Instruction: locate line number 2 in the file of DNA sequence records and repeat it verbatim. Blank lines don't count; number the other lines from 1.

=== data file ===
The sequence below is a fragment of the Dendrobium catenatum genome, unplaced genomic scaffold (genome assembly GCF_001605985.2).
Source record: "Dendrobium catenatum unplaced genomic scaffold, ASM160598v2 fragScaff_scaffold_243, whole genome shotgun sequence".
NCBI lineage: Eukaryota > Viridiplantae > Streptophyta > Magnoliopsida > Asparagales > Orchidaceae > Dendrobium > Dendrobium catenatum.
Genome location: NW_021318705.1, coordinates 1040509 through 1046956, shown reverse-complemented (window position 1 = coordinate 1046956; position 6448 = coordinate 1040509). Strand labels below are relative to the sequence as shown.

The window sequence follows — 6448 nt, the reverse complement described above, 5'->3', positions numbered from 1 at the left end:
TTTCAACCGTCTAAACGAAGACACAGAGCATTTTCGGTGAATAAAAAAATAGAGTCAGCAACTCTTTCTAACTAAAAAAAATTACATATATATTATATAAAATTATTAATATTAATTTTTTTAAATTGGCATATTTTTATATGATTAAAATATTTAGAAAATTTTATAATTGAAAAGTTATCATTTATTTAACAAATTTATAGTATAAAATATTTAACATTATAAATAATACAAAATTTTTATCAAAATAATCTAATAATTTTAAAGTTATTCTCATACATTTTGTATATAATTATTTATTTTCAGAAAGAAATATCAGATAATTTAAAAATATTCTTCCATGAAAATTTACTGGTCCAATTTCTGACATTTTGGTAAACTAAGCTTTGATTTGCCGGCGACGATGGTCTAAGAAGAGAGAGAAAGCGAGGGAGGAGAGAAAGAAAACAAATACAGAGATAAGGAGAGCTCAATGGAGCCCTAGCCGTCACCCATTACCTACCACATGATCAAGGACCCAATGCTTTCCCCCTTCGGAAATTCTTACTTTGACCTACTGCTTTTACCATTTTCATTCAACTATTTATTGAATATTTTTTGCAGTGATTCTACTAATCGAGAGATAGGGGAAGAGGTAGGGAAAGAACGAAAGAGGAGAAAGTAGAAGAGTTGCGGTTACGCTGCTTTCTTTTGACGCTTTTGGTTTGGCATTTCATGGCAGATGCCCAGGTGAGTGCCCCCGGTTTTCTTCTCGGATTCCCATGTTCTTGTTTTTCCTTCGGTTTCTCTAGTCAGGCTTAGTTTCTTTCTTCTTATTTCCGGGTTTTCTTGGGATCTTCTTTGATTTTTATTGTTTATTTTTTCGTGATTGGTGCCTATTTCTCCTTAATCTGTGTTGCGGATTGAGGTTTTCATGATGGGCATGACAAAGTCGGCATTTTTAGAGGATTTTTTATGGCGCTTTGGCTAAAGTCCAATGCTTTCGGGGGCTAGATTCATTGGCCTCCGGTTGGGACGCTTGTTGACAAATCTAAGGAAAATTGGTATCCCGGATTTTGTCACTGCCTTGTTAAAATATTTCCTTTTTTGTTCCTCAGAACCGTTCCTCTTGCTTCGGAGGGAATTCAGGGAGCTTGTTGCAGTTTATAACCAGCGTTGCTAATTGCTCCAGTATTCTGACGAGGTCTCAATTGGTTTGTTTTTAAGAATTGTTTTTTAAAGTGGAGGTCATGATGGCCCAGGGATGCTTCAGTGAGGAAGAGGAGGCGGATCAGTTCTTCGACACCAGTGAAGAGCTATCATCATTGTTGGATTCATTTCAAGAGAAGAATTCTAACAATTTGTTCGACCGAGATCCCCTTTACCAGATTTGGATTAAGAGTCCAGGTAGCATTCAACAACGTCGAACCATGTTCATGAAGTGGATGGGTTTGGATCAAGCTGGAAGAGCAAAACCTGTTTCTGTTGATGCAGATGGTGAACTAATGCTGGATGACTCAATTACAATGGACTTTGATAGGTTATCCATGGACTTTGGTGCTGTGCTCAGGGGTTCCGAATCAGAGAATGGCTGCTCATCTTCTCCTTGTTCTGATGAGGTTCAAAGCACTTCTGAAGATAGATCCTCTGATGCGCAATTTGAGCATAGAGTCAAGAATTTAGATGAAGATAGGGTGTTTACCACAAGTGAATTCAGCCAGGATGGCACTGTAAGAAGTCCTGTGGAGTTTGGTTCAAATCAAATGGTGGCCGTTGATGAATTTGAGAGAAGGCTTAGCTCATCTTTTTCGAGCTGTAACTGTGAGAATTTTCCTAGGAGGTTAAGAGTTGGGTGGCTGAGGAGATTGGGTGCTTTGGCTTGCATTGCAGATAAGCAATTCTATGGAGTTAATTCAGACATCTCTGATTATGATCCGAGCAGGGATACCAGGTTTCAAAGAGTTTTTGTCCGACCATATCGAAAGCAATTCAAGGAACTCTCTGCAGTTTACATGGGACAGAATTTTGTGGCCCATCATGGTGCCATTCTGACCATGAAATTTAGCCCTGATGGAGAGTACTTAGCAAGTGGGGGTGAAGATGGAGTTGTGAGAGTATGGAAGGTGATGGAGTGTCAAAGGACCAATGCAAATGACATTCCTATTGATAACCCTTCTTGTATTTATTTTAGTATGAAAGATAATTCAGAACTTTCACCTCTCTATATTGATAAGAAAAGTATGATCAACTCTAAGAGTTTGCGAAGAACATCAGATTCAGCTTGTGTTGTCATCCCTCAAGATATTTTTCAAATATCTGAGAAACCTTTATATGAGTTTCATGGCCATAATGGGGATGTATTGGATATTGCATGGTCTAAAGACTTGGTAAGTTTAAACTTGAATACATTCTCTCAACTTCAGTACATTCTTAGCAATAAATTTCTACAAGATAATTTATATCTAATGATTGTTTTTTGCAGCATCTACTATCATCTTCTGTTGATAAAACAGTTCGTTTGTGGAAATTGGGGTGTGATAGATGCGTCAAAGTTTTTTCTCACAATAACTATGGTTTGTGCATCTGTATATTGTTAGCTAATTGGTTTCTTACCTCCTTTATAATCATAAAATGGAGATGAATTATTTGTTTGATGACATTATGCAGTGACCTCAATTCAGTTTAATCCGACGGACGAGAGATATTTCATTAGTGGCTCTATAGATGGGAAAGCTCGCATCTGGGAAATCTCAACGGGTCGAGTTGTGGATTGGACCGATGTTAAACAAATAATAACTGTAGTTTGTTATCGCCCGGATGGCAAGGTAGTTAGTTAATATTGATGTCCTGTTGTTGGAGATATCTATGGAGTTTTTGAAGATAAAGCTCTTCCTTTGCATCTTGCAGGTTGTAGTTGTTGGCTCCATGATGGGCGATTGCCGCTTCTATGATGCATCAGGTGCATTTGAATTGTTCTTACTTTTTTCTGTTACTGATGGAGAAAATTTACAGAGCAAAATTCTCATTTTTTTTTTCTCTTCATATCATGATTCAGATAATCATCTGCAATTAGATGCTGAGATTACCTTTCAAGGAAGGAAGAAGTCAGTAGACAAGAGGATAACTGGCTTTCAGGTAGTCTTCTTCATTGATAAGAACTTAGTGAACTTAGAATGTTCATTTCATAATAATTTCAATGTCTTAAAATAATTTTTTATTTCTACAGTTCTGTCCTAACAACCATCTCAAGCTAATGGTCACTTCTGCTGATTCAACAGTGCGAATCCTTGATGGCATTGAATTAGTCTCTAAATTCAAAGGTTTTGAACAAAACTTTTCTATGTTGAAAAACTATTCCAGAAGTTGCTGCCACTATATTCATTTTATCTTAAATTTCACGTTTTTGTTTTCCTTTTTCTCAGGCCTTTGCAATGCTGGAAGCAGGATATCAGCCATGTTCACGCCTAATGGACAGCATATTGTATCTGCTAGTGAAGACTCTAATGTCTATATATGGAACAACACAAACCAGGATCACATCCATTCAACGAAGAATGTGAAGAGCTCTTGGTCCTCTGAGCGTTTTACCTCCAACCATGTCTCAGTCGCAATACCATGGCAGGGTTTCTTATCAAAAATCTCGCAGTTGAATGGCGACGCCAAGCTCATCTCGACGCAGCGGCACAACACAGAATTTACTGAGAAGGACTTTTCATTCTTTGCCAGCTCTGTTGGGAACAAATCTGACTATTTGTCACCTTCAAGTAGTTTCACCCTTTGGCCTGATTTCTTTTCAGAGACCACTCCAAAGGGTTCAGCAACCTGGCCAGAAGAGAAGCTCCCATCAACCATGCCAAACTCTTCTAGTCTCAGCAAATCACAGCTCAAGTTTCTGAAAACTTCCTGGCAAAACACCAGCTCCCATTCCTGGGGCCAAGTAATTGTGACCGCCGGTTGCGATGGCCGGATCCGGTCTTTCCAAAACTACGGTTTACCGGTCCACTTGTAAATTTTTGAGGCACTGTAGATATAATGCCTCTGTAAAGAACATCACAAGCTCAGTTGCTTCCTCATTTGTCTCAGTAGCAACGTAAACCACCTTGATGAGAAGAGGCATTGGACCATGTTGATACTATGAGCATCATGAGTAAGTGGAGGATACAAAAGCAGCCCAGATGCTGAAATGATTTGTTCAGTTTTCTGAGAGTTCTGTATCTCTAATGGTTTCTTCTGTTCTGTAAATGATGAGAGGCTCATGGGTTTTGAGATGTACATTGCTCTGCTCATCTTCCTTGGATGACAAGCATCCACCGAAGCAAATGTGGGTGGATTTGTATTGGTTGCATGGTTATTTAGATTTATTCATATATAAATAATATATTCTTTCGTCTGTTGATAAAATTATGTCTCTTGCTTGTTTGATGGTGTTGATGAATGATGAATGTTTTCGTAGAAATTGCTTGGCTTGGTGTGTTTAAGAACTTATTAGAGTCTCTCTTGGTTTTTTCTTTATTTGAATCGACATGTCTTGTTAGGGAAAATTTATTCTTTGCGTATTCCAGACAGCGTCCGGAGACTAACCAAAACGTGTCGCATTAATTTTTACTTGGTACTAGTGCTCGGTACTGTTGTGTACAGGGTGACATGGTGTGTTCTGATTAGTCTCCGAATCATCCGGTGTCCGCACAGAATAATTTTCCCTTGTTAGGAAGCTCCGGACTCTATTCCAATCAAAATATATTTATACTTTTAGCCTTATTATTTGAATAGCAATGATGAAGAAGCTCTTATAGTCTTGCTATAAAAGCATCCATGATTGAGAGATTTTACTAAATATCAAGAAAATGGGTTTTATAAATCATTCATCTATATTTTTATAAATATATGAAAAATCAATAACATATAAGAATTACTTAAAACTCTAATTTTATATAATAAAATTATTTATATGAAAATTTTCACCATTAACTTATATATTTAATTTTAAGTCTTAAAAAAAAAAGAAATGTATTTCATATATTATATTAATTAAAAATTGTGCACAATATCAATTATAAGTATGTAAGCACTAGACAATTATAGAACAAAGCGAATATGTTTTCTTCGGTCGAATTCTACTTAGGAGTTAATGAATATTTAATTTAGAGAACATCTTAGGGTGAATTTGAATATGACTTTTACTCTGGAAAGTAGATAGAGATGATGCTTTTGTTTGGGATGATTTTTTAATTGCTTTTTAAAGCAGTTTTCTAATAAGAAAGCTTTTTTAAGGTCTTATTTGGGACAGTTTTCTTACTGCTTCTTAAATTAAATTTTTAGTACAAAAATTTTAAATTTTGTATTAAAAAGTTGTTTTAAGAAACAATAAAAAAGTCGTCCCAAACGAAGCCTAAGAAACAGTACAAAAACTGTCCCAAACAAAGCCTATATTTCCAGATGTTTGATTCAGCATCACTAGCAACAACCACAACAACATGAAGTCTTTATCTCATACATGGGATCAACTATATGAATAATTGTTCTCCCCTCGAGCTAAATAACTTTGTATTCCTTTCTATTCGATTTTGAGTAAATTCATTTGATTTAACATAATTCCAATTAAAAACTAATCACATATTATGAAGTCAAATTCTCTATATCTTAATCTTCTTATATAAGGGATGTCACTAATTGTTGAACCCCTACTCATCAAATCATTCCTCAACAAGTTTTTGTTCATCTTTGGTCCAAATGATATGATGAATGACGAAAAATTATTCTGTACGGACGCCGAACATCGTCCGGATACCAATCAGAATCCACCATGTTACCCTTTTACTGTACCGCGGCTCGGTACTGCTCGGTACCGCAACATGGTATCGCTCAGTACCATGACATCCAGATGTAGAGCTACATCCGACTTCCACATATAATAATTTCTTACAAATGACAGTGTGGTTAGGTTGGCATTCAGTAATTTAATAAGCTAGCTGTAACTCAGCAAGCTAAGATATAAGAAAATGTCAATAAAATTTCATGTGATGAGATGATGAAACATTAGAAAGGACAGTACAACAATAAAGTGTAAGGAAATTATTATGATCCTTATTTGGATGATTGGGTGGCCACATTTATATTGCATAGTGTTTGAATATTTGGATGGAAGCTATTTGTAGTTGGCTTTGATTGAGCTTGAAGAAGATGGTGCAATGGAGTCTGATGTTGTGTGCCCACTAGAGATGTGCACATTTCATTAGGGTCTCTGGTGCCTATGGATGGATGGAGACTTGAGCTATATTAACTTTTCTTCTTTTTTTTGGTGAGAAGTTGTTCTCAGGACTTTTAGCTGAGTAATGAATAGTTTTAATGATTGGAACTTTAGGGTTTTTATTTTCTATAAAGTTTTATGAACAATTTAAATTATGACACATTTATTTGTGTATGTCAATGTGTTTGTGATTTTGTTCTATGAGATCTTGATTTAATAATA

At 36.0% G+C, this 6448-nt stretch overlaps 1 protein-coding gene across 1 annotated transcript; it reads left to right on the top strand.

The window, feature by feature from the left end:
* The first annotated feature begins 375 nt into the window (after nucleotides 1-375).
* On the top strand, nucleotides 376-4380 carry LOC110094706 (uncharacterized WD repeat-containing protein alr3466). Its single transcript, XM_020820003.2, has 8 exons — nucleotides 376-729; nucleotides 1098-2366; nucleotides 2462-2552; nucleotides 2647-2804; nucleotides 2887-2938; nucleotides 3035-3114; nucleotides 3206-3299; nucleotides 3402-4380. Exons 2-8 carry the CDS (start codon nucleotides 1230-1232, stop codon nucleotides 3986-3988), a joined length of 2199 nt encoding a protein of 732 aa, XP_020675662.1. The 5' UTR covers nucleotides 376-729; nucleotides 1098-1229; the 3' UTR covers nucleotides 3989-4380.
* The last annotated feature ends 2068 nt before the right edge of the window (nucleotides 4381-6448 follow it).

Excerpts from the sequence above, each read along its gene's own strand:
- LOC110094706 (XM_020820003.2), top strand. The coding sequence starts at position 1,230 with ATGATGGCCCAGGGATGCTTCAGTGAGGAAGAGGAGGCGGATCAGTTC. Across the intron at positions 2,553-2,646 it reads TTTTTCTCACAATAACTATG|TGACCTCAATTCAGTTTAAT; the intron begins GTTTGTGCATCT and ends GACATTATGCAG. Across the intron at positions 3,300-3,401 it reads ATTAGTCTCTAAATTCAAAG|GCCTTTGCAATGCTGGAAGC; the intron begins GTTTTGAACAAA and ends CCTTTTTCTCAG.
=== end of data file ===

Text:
Source record: "Dendrobium catenatum unplaced genomic scaffold, ASM160598v2 fragScaff_scaffold_243, whole genome shotgun sequence".